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More Negatives than Positives in Governor Granholm’s SBT Replacement Plan

2 min readBy: Chris Atkins

Yesterday Michigan Governor Jennifer Granholm released her proposal to replace the state’s Single Business Tax (SBT) which is set to expire on January 1, 2008.

Her plan follows six others released by Professor Gary Wolfram, State Representative Fulton Sheen, the Detroit Regional Chamber of Commerce (which offered two plans), the Grand Rapids Chamber, and the State Chamber. You can access all these plans via this link.

Governor Granholm’s plan contains six major features:

• A business income taxA tax is a mandatory payment or charge collected by local, state, and national governments from individuals or businesses to cover the costs of general government services, goods, and activities. levied at a rate of 1.875 percent (apportioned to Michigan based on a 100 percent sales factor formula)
• A gross receipts taxA gross receipts tax, also known as a turnover tax, is applied to a company’s gross sales, without deductions for a firm’s business expenses, like costs of goods sold and compensation. Unlike a sales tax, a gross receipts tax is assessed on businesses and apply to business-to-business transactions in addition to final consumer purchases, leading to tax pyramiding. on Michigan-based sales levied at a rate of .125 percent
• An asset tax levied at a rate of .125 percent
• Personal property taxA property tax is primarily levied on immovable property like land and buildings, as well as on tangible personal property that is movable, like vehicles and equipment. Property taxes are the single largest source of state and local revenue in the U.S. and help fund schools, roads, police, and other services. relief for business taxpayers
• An increase in the gross receipts tax on insurance companies
• Continuation of most major tax incentives plus creation of a new research and development (R&D) tax creditA tax credit is a provision that reduces a taxpayer’s final tax bill, dollar-for-dollar. A tax credit differs from deductions and exemptions, which reduce taxable income, rather than the taxpayer’s tax bill directly.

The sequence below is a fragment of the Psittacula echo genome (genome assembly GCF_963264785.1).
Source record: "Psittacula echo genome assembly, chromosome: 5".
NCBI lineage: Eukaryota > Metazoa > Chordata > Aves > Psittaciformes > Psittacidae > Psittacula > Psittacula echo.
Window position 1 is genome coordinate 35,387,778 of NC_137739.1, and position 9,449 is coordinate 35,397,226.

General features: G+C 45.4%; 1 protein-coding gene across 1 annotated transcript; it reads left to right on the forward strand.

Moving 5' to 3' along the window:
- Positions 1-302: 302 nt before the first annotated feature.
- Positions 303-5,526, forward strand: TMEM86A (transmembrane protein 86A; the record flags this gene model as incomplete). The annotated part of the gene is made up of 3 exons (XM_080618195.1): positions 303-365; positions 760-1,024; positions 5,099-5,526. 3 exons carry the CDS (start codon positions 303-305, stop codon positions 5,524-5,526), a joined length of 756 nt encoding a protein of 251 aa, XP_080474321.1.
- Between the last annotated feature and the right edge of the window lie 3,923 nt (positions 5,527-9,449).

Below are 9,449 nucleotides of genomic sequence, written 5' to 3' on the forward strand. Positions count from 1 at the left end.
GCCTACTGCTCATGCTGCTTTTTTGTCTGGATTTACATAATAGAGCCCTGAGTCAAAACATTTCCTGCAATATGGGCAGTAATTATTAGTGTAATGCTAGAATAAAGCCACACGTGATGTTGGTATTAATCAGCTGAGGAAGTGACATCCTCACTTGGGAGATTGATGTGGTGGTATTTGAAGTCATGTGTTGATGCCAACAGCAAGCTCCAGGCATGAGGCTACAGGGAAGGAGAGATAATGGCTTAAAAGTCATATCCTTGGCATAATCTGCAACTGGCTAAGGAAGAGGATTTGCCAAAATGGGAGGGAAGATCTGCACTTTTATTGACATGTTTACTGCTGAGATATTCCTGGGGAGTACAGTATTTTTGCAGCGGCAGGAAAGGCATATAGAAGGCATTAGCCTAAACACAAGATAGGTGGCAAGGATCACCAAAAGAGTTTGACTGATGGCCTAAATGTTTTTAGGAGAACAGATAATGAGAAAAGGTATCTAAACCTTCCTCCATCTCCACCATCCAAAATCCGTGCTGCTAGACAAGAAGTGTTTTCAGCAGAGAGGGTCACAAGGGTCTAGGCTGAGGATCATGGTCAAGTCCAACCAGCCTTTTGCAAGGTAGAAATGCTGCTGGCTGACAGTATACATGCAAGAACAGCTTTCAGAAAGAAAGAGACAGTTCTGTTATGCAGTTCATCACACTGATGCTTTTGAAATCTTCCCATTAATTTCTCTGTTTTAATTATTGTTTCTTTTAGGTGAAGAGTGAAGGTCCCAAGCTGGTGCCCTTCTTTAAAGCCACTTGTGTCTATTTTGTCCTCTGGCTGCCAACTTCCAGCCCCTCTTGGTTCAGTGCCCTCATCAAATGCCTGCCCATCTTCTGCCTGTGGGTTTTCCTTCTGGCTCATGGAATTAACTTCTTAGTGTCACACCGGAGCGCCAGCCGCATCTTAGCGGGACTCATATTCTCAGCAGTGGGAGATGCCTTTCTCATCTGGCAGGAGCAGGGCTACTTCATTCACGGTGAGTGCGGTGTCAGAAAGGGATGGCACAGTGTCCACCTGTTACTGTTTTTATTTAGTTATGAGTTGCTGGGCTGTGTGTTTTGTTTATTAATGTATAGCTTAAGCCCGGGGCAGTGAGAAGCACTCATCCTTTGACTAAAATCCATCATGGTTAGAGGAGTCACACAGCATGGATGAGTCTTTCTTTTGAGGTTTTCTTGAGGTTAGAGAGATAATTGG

While the overall impact of the Governor’s plan on Michigan’s competitiveness is unknown, it contains many more negative economic features than the other plans. But first, the positives:

• The business income tax baseThe tax base is the total amount of income, property, assets, consumption, transactions, or other economic activity subject to taxation by a tax authority. A narrow tax base is non-neutral and inefficient. A broad tax base reduces tax administration costs and allows more revenue to be raised at lower rates. is generally neutral to business investment and will treat all businesses fairly
• At 1.875 percent, the business income tax rate would be the lowest statutory rate among states that tax business income—a distinct competitive advantage
• The plan provides a mild tax cut, estimated at $150 million by the Governor (most of the chamber plans provide overall tax cuts in the $300-500 million range)

Unfortunately, the plan has many economic negatives, including:

• Reliance on gross receipts taxes, which are inherently flawed dinosaurs of twentieth century tax policy that will lead to economically damaging tax pyramidingTax pyramiding occurs when the same final good or service is taxed multiple times along the production process. This yields vastly different effective tax rates depending on the length of the supply chain and disproportionately harms low-margin firms. Gross receipts taxes are a prime example of tax pyramiding in action. (the three chamber plans also rely on some form of gross receipts tax)
• Overall reliance on business taxes for SBT replacement (which will hide the true tax burden and cost of government from Michigan taxpayers)
• Singling out insurance companies for a specific tax increase (none of the other plans single out a specific industry)
• Continuation of tax base-narrowing tax incentives which distort economic investment and drive up tax rates for those without the lobbying resources to secure incentives (most of the other proposals are at least circumspect about the continuation of incentives; the Grand Rapids proposal does away with them entirely and converts them into subsidies)
• Requiring businesses to comply with three separate tax systems (business income, gross receipts, and assets) while the other plans require at most compliance with two separate systems

Time will tell how Michigan businesses react to Granholm’s plan. Early reactions suggest that many will be favorable or view it as a starting point. While it is undoubtedly helpful to have the Governor weigh in, lawmakers should be mindful of the economic consequences of many features of her plan.